Time Series Segmentation with Hidden Markov Models
by Daniel Kohlsdorf
dkohlsdorf@gmail.com
Introduction
This is an interactive demo visualizing algorithms for hidden Markov models on
continuous time series. A hidden Markov model is a probabilistic model for time series.
In other words, a hidden Markov model is an abstract representation of a time series:
X = {x1 ... xT} . The model can be regarded as a probabilistic state machine with
a finite number of states: S = {s1 ... 1N} . Transitions are defined by a probabilistic transition
function P(s|s') which indicates the probability of switching from state s
to state s' . It also defines a observation function P(x|s) that indicates
how probable a state is given an observation from the time series.
There are two main questions that arise given a model and a time series:
Decoding: Given my time series what is the most probable path through a hidden Markov model.
Parameter Estimation: Given a time series (or multiple time series) what is the maximum
likelihood parametrization.
Decoding can be solved using the Viterbi recursion and parameter estimation can be solved using the Baum Welch
algorithm. Pointers to references can be found below and I encourage the reader to follow at least through
half of the Rabiner paper.
However, what I want to discuss here is how hidden Markov models can be used to segment a time series, which in
turn will give insight in how hidden Markov models work. The high level idea is that we can estimate the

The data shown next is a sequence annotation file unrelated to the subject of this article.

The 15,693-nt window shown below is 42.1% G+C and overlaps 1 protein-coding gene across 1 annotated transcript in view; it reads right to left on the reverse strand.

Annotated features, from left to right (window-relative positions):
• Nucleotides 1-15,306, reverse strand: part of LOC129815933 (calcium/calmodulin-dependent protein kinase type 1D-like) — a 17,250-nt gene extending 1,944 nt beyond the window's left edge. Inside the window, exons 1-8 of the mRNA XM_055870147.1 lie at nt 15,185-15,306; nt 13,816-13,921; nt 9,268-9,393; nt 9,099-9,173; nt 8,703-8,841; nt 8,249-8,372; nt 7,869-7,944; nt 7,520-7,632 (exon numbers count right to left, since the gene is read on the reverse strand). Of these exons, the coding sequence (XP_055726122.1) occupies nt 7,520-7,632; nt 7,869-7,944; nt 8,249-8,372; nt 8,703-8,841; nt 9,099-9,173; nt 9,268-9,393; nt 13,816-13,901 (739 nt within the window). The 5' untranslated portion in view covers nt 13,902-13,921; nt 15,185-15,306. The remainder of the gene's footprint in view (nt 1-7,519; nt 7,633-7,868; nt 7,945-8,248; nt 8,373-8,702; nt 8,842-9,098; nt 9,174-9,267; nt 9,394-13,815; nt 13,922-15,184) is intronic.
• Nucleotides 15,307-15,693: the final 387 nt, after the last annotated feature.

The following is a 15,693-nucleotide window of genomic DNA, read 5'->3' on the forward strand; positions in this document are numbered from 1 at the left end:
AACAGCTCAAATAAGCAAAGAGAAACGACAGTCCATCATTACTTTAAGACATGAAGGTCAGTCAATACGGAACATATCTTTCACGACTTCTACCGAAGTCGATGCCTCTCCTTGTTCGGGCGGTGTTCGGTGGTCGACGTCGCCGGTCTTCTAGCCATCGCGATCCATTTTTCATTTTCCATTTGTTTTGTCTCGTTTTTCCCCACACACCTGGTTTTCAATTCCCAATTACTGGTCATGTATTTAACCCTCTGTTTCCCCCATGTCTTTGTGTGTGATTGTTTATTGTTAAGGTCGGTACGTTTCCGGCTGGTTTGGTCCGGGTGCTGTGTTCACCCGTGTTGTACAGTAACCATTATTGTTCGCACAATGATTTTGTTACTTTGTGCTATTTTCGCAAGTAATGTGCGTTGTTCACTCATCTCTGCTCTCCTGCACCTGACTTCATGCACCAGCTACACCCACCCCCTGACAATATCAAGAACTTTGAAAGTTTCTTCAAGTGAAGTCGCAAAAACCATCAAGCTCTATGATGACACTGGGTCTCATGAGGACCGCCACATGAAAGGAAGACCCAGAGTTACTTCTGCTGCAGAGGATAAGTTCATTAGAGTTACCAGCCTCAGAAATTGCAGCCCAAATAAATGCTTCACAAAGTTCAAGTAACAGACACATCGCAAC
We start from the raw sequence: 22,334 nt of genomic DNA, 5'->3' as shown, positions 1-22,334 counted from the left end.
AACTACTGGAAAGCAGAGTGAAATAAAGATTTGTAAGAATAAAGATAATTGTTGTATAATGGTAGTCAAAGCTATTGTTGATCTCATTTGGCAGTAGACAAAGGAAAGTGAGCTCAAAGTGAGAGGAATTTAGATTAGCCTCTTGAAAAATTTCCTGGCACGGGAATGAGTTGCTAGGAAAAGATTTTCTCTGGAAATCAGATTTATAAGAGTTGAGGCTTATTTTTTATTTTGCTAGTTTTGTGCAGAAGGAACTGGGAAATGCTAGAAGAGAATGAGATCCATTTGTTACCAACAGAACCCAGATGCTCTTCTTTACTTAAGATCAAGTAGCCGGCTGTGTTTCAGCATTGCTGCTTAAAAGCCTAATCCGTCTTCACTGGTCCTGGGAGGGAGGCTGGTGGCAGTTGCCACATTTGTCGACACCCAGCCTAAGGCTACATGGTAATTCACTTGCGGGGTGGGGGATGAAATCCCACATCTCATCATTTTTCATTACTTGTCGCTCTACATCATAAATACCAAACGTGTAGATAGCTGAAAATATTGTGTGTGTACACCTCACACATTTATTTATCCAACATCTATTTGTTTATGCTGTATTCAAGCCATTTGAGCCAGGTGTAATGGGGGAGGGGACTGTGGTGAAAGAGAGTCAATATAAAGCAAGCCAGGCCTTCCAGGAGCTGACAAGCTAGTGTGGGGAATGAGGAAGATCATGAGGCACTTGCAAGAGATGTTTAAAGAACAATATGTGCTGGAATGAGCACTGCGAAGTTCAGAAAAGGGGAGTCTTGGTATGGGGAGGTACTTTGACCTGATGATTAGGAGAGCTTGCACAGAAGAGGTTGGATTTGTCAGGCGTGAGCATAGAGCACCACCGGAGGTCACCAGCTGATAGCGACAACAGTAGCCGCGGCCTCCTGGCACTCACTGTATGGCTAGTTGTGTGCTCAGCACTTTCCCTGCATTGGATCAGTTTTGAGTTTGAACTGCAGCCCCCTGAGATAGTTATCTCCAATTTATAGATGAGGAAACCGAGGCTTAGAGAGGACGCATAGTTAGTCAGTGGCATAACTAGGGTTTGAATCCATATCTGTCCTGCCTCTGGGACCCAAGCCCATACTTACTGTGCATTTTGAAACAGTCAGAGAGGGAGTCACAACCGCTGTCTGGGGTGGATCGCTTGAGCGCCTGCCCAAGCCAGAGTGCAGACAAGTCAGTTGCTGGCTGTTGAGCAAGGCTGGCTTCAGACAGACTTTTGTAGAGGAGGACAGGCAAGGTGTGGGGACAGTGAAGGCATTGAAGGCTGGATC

parameters of a hidden Markov model for a time series and then find the maximum path through the estimated model
for the same time series. If we backtrack the path, will get a sequence of states. Each state on the path
indicates an assignment from a sample from the time series X into the state space S.
While speech recognition is a supervised task often solved with hidden Markov models, the algorithms
underneath solve an unsupervised problem: segmentation. The following interactive demo shows
segmentation for continuous time series with a simplified one dimensional hidden Markov model.
Demo
Litte tasks
If we do not train the model (number of training iterations is 0) and we
assume a 3 state model with all transition probabilities to the same state: P(s_i|s_i) = 0.9 and
we assume all forward transitions: P(s_i|s_i+1) = 0.1 why do we still get a
segmentation for the time series: X = { 1,1,1,1,1,1,1,1,1,1,2,2,2,2,2,2,2,2,2,3,3,3,3,3,3,3,3,3,3}
when decoding? Using the knowledge from the literature,
explain the segmentation.
For the time series X = {1,1,1,1,3,3,3,3,3,3,1,1,1,1,1} and a three state model what is the probability to stay in
state 1, in state 2 and state 3 after training? Why do we see
different results from the tool?
Our implementation starts with all states being probability
0. Is that a good initialization? If not change the code to
do better. Read the htk book for that.
Can you change all the computations into log space? [code]